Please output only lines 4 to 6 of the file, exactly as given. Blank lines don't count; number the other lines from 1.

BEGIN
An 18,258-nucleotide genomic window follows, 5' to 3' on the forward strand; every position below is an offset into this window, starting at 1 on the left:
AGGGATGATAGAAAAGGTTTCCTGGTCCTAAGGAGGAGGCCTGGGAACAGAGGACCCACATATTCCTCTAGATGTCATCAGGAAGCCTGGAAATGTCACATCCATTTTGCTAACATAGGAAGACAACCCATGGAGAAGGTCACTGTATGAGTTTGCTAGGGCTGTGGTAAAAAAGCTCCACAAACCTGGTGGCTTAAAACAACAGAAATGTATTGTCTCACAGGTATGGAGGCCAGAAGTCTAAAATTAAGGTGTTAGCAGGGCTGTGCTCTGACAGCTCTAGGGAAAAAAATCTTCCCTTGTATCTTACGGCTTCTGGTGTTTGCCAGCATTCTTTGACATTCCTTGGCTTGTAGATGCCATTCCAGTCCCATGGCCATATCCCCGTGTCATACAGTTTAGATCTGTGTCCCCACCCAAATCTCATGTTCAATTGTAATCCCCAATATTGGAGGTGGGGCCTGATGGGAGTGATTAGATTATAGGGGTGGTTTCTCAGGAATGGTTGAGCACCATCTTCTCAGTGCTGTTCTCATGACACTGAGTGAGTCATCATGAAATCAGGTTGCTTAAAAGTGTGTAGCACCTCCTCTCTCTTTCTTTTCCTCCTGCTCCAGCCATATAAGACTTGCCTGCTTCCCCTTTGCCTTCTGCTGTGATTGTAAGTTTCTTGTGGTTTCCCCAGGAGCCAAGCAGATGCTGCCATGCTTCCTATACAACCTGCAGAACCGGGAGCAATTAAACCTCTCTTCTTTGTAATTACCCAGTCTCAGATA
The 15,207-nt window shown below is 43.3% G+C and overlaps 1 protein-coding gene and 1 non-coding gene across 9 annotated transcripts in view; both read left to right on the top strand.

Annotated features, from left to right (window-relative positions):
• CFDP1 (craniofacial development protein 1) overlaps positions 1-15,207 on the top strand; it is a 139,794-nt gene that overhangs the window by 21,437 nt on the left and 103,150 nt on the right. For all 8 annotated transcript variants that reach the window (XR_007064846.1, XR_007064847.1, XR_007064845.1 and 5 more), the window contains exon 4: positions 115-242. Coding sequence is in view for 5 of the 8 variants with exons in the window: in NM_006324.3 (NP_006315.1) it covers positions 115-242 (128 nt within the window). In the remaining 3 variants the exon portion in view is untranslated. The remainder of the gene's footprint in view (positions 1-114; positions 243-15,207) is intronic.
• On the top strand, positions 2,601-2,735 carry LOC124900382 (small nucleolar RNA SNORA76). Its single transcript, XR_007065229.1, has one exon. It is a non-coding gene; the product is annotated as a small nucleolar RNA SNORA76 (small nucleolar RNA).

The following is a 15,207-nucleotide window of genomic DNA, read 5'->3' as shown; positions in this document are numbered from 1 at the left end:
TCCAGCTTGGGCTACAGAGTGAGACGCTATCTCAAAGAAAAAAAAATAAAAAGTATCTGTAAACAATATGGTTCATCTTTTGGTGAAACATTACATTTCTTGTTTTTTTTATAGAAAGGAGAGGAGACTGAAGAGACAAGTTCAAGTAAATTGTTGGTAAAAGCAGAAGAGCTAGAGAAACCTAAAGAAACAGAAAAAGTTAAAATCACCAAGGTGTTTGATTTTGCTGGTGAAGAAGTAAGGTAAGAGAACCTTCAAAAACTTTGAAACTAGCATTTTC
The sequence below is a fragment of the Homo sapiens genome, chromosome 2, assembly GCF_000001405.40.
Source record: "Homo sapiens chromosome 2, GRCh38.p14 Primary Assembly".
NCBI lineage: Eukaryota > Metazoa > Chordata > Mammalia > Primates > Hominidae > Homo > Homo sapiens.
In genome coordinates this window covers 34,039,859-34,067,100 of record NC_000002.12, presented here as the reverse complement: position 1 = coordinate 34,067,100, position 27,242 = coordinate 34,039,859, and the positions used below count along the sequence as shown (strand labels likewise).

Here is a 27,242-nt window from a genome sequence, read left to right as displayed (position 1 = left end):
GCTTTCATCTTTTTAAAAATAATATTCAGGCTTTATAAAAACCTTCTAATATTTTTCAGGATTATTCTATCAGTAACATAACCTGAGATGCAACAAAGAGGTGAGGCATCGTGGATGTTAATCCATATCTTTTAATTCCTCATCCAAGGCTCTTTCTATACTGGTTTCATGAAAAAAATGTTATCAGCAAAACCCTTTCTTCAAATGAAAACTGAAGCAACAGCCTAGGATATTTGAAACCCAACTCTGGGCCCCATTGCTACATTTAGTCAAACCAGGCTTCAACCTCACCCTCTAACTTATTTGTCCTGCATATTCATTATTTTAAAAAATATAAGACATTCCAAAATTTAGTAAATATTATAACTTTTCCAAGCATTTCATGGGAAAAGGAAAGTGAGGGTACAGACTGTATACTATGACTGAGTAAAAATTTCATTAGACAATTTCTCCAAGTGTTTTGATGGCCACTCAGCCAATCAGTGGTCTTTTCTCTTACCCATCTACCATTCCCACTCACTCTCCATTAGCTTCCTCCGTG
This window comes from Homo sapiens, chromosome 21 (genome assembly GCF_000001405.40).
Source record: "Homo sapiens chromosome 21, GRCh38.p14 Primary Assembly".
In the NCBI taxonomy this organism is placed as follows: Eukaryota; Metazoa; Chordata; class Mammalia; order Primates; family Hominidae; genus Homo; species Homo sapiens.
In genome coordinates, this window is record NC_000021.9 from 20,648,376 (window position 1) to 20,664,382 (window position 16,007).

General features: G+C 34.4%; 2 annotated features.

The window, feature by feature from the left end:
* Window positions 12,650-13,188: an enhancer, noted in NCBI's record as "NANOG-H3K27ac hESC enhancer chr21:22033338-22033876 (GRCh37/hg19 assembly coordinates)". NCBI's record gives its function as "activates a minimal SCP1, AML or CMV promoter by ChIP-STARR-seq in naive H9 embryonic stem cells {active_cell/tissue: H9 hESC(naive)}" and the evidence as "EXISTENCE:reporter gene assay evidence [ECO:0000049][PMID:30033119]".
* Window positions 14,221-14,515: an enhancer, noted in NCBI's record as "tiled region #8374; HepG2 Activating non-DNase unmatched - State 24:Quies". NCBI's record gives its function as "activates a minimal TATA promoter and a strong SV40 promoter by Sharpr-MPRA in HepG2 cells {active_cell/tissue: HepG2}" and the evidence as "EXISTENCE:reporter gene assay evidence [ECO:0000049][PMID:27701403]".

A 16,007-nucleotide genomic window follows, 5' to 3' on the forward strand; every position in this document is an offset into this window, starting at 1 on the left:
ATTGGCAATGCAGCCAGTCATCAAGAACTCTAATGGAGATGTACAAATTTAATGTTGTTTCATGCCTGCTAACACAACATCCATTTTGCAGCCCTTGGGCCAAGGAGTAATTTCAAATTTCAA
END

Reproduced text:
Annotated features, from left to right (window-relative positions):
• CFDP1 (craniofacial development protein 1) overlaps positions 1-15,207 on the top strand; it is a 139,794-nt gene that overhangs the window by 21,437 nt on the left and 103,150 nt on the right. For all 8 annotated transcript variants that reach the window (XR_007064846.1, XR_007064847.1, XR_007064845.1 and 5 more), the window contains exon 4: positions 115-242. Coding sequence is in view for 5 of the 8 variants with exons in the window: in NM_006324.3 (NP_006315.1) it covers positions 115-242 (128 nt within the window). In the remaining 3 variants the exon portion in view is untranslated. The remainder of the gene's footprint in view (positions 1-114; positions 243-15,207) is intronic.
• On the top strand, positions 2,601-2,735 carry LOC124900382 (small nucleolar RNA SNORA76). Its single transcript, XR_007065229.1, has one exon. It is a non-coding gene; the product is annotated as a small nucleolar RNA SNORA76 (small nucleolar RNA).